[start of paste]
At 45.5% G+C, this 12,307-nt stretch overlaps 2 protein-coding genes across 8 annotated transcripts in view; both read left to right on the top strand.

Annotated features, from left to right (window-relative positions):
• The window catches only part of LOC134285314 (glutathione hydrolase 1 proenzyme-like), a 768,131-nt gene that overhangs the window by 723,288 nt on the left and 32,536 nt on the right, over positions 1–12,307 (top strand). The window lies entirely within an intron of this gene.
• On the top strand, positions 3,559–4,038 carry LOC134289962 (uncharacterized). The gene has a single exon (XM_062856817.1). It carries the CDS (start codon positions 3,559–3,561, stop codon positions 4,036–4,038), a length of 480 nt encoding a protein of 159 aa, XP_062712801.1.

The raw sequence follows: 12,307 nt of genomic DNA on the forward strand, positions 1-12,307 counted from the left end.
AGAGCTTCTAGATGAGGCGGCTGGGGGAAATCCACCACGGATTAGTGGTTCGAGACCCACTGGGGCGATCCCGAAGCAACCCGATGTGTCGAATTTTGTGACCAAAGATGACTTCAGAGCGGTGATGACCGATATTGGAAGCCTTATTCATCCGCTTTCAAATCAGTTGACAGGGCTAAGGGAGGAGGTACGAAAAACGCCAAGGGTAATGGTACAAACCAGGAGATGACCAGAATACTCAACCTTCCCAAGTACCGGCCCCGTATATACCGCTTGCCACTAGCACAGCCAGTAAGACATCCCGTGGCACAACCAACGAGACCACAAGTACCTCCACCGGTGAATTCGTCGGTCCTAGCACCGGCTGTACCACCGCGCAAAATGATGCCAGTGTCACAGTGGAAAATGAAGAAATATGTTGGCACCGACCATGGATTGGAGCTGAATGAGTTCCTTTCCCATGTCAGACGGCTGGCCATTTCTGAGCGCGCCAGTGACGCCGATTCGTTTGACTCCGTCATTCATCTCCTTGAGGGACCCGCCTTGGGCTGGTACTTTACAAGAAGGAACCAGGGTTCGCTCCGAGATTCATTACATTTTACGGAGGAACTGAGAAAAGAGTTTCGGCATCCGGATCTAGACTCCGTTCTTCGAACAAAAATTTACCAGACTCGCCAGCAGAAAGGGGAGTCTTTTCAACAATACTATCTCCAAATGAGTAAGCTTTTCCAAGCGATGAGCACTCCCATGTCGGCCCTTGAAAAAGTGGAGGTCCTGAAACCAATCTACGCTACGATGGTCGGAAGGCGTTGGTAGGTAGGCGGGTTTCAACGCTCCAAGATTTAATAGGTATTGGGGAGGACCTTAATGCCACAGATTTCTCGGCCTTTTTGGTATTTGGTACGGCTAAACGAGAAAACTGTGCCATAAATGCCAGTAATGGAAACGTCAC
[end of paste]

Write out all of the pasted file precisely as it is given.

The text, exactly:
At 45.5% G+C, this 12,307-nt stretch overlaps 2 protein-coding genes across 8 annotated transcripts in view; both read left to right on the top strand.

Annotated features, from left to right (window-relative positions):
• The window catches only part of LOC134285314 (glutathione hydrolase 1 proenzyme-like), a 768,131-nt gene that overhangs the window by 723,288 nt on the left and 32,536 nt on the right, over positions 1–12,307 (top strand). The window lies entirely within an intron of this gene.
• On the top strand, positions 3,559–4,038 carry LOC134289962 (uncharacterized). The gene has a single exon (XM_062856817.1). It carries the CDS (start codon positions 3,559–3,561, stop codon positions 4,036–4,038), a length of 480 nt encoding a protein of 159 aa, XP_062712801.1.

The raw sequence follows: 12,307 nt of genomic DNA on the forward strand, positions 1-12,307 counted from the left end.
AGAGCTTCTAGATGAGGCGGCTGGGGGAAATCCACCACGGATTAGTGGTTCGAGACCCACTGGGGCGATCCCGAAGCAACCCGATGTGTCGAATTTTGTGACCAAAGATGACTTCAGAGCGGTGATGACCGATATTGGAAGCCTTATTCATCCGCTTTCAAATCAGTTGACAGGGCTAAGGGAGGAGGTACGAAAAACGCCAAGGGTAATGGTACAAACCAGGAGATGACCAGAATACTCAACCTTCCCAAGTACCGGCCCCGTATATACCGCTTGCCACTAGCACAGCCAGTAAGACATCCCGTGGCACAACCAACGAGACCACAAGTACCTCCACCGGTGAATTCGTCGGTCCTAGCACCGGCTGTACCACCGCGCAAAATGATGCCAGTGTCACAGTGGAAAATGAAGAAATATGTTGGCACCGACCATGGATTGGAGCTGAATGAGTTCCTTTCCCATGTCAGACGGCTGGCCATTTCTGAGCGCGCCAGTGACGCCGATTCGTTTGACTCCGTCATTCATCTCCTTGAGGGACCCGCCTTGGGCTGGTACTTTACAAGAAGGAACCAGGGTTCGCTCCGAGATTCATTACATTTTACGGAGGAACTGAGAAAAGAGTTTCGGCATCCGGATCTAGACTCCGTTCTTCGAACAAAAATTTACCAGACTCGCCAGCAGAAAGGGGAGTCTTTTCAACAATACTATCTCCAAATGAGTAAGCTTTTCCAAGCGATGAGCACTCCCATGTCGGCCCTTGAAAAAGTGGAGGTCCTGAAACCAATCTACGCTACGATGGTCGGAAGGCGTTGGTAGGTAGGCGGGTTTCAACGCTCCAAGATTTAATAGGTATTGGGGAGGACCTTAATGCCACAGATTTCTCGGCCTTTTTGGTATTTGGTACGGCTAAACGAGAAAACTGTGCCATAAATGCCAGTAATGGAAACGTCAC